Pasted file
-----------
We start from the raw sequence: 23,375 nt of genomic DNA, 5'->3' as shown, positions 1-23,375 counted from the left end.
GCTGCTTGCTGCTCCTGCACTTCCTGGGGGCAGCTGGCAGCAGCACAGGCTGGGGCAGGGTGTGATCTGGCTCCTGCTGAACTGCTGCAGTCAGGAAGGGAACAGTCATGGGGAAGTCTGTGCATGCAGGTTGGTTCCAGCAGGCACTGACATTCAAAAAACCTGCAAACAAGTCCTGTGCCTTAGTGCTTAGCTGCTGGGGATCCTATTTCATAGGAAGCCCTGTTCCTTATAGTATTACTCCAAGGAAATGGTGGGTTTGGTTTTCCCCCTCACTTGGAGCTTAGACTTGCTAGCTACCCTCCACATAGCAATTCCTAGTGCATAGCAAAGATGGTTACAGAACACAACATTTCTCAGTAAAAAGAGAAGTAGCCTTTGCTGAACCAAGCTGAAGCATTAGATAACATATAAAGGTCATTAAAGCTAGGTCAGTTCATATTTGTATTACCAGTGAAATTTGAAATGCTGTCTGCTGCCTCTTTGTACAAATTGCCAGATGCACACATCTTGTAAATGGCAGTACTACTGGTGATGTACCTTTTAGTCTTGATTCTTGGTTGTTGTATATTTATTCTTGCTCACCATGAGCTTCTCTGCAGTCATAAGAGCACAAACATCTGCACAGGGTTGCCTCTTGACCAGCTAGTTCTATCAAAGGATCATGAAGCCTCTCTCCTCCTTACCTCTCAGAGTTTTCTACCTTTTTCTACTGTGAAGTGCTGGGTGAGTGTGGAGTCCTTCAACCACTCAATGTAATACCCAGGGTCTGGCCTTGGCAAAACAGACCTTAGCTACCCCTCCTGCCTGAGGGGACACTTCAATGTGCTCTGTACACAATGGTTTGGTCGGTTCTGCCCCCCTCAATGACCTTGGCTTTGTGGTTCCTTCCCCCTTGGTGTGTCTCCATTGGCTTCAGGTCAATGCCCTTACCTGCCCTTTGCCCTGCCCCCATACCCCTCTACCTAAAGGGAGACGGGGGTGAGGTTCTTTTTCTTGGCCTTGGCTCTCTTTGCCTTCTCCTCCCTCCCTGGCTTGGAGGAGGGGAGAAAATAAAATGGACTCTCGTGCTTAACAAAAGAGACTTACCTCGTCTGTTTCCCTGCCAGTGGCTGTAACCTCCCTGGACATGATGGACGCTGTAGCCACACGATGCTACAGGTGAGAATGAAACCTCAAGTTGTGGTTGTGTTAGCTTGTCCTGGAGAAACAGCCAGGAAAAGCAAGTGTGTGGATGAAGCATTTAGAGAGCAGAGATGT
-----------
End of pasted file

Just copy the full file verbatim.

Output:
We start from the raw sequence: 23,375 nt of genomic DNA, 5'->3' as shown, positions 1-23,375 counted from the left end.
GCTGCTTGCTGCTCCTGCACTTCCTGGGGGCAGCTGGCAGCAGCACAGGCTGGGGCAGGGTGTGATCTGGCTCCTGCTGAACTGCTGCAGTCAGGAAGGGAACAGTCATGGGGAAGTCTGTGCATGCAGGTTGGTTCCAGCAGGCACTGACATTCAAAAAACCTGCAAACAAGTCCTGTGCCTTAGTGCTTAGCTGCTGGGGATCCTATTTCATAGGAAGCCCTGTTCCTTATAGTATTACTCCAAGGAAATGGTGGGTTTGGTTTTCCCCCTCACTTGGAGCTTAGACTTGCTAGCTACCCTCCACATAGCAATTCCTAGTGCATAGCAAAGATGGTTACAGAACACAACATTTCTCAGTAAAAAGAGAAGTAGCCTTTGCTGAACCAAGCTGAAGCATTAGATAACATATAAAGGTCATTAAAGCTAGGTCAGTTCATATTTGTATTACCAGTGAAATTTGAAATGCTGTCTGCTGCCTCTTTGTACAAATTGCCAGATGCACACATCTTGTAAATGGCAGTACTACTGGTGATGTACCTTTTAGTCTTGATTCTTGGTTGTTGTATATTTATTCTTGCTCACCATGAGCTTCTCTGCAGTCATAAGAGCACAAACATCTGCACAGGGTTGCCTCTTGACCAGCTAGTTCTATCAAAGGATCATGAAGCCTCTCTCCTCCTTACCTCTCAGAGTTTTCTACCTTTTTCTACTGTGAAGTGCTGGGTGAGTGTGGAGTCCTTCAACCACTCAATGTAATACCCAGGGTCTGGCCTTGGCAAAACAGACCTTAGCTACCCCTCCTGCCTGAGGGGACACTTCAATGTGCTCTGTACACAATGGTTTGGTCGGTTCTGCCCCCCTCAATGACCTTGGCTTTGTGGTTCCTTCCCCCTTGGTGTGTCTCCATTGGCTTCAGGTCAATGCCCTTACCTGCCCTTTGCCCTGCCCCCATACCCCTCTACCTAAAGGGAGACGGGGGTGAGGTTCTTTTTCTTGGCCTTGGCTCTCTTTGCCTTCTCCTCCCTCCCTGGCTTGGAGGAGGGGAGAAAATAAAATGGACTCTCGTGCTTAACAAAAGAGACTTACCTCGTCTGTTTCCCTGCCAGTGGCTGTAACCTCCCTGGACATGATGGACGCTGTAGCCACACGATGCTACAGGTGAGAATGAAACCTCAAGTTGTGGTTGTGTTAGCTTGTCCTGGAGAAACAGCCAGGAAAAGCAAGTGTGTGGATGAAGCATTTAGAGAGCAGAGATGT